that seems like a strategy with some dangerous side effects. it tends to create teaching to a test (like in japan) and the stifling of creative and independent thought based curricula.

and do we really need MORE federal interference in professional accreditation?

it seems like such a thing could be useful as a credential, but very worrying as a necessary pre req (like passing the bar).

but my real fear is letting the government define competence.

do you really trust them to tell you who is a good psychologist or a talented computer engineer?

they wouldn't even know how to keep up in a rapidly changing field. the computer science accreditation would still be based on cobol.

 
At 1/23/2012 1:06 PM, Blogger AIG said...

This won't revolutionize anything. Course materials, tests, video recordings of lectures for a course etc have been available from a variety of institutions, or individual professors, for years. IIT has hundreds of courses recorded and posted on youtube, for example.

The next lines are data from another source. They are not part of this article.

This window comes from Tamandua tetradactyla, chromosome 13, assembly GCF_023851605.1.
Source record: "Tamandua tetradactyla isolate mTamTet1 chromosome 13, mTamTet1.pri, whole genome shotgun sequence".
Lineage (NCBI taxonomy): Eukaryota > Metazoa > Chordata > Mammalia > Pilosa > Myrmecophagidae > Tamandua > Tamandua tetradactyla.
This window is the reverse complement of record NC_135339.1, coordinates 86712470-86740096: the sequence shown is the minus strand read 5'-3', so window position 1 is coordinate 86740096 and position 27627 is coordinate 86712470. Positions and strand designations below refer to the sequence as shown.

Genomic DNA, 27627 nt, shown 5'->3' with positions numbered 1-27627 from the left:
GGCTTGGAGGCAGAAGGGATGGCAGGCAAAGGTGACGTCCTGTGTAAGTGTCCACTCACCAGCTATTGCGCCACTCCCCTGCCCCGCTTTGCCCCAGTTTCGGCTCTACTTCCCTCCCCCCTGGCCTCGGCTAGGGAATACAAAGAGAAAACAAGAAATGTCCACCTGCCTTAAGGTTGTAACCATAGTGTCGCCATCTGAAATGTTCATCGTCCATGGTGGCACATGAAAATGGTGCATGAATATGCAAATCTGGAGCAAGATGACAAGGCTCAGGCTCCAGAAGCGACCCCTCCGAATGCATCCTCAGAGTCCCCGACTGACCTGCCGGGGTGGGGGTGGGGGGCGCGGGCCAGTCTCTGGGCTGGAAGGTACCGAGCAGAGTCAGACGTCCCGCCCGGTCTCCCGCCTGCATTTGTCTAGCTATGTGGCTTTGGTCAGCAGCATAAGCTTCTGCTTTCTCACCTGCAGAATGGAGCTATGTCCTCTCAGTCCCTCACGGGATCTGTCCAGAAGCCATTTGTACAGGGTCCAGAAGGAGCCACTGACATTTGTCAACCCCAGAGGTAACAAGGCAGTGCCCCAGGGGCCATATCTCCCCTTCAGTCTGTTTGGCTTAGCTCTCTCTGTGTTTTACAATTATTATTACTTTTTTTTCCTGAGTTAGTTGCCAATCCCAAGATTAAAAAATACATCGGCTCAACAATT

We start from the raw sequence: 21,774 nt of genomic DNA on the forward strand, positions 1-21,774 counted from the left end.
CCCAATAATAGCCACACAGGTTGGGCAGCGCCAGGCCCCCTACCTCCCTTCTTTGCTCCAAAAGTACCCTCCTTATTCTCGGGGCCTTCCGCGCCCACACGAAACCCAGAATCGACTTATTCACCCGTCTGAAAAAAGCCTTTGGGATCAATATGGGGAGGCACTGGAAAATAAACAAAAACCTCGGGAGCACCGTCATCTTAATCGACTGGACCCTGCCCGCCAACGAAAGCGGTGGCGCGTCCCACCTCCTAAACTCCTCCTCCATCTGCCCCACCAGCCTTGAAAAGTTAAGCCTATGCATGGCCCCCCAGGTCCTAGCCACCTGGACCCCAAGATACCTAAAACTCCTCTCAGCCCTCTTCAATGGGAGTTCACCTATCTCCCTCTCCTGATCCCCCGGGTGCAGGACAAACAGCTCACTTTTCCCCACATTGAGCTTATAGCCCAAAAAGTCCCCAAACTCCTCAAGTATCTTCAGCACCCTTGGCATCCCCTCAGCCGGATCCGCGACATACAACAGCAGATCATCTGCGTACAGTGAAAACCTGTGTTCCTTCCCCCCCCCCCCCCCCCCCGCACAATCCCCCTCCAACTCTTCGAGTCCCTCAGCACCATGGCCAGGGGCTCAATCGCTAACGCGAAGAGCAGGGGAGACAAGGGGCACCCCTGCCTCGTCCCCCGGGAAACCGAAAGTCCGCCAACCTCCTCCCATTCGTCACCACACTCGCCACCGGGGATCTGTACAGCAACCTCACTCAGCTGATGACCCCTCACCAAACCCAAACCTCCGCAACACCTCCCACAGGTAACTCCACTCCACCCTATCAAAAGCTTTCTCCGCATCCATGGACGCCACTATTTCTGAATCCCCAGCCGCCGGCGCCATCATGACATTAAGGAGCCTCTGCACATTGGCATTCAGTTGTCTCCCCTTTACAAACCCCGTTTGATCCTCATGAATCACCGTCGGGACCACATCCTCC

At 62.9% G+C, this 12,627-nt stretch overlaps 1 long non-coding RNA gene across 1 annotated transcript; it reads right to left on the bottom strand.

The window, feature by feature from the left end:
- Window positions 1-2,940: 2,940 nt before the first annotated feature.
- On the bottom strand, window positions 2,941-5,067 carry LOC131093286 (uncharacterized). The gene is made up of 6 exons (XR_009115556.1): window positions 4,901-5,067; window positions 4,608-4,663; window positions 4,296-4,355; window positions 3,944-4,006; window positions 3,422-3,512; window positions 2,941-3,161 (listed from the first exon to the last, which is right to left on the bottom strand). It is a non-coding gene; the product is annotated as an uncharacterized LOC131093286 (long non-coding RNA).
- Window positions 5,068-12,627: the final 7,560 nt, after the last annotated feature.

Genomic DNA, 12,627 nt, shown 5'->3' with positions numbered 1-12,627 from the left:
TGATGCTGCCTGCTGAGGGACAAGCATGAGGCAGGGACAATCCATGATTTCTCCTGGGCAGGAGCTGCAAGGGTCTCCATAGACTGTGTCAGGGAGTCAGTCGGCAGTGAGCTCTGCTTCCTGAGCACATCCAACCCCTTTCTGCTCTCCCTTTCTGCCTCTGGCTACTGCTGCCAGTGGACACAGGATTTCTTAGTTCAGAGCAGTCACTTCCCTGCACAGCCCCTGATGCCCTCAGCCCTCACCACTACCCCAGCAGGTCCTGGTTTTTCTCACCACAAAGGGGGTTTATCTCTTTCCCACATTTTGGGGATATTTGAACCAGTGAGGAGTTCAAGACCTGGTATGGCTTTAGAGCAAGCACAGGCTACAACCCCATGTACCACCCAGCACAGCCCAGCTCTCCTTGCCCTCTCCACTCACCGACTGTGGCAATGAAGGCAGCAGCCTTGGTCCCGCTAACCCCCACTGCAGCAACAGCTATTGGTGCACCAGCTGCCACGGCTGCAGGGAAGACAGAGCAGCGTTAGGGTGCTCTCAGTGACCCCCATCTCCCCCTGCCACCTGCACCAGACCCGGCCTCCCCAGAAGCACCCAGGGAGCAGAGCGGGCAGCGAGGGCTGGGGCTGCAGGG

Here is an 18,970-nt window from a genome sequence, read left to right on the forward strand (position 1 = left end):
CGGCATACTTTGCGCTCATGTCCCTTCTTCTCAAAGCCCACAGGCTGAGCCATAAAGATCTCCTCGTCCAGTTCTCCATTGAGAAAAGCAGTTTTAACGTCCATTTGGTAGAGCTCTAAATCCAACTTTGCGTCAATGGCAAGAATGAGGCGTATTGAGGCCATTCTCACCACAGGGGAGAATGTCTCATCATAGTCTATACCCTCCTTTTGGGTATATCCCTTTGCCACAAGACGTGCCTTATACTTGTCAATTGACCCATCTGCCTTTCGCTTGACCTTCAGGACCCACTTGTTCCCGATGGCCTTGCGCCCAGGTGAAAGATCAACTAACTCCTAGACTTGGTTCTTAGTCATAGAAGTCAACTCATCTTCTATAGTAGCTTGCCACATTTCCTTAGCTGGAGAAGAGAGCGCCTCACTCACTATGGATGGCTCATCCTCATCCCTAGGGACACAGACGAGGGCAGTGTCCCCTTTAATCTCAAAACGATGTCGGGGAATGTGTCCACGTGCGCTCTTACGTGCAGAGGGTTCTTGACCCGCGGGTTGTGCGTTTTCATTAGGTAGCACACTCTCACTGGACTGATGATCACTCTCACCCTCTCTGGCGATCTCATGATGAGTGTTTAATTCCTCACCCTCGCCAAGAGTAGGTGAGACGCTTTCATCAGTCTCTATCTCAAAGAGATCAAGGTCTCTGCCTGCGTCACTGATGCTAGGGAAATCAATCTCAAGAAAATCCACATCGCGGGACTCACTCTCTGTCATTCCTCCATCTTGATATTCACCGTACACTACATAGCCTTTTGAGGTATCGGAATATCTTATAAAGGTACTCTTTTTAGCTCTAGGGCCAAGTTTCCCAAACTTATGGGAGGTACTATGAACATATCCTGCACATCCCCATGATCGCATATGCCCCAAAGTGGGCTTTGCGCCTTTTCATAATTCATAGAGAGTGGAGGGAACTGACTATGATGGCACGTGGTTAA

Also, you don't get MIT credit for completing these courses. You get a "certificate of completion" issued by another body. Yep. This sort of stuff has been available for a long time already.

IE..if you don't get INTO MIT, you don't get credit from MIT (and probably not even an actual grade that can count towards a degree)

Point being, MIT is an institution that can only afford to put such info online (or IIT, or whoever else does this), because it has such immense success in the "traditional" education method. And its not particularly revolutionary in any way except that it takes existing systems that almost every university uses (ie online course materials), and opens it up to the public (which also isn't anything new, since a lot of professors already put this material on their websites for free)

 
At 1/23/2012 1:15 PM, Blogger AIG said...

We've heard for the past 10 years, at least, about how higher education is going to go the "wikipedia" rout and traditional degrees and traditional education is all outdated etc etc.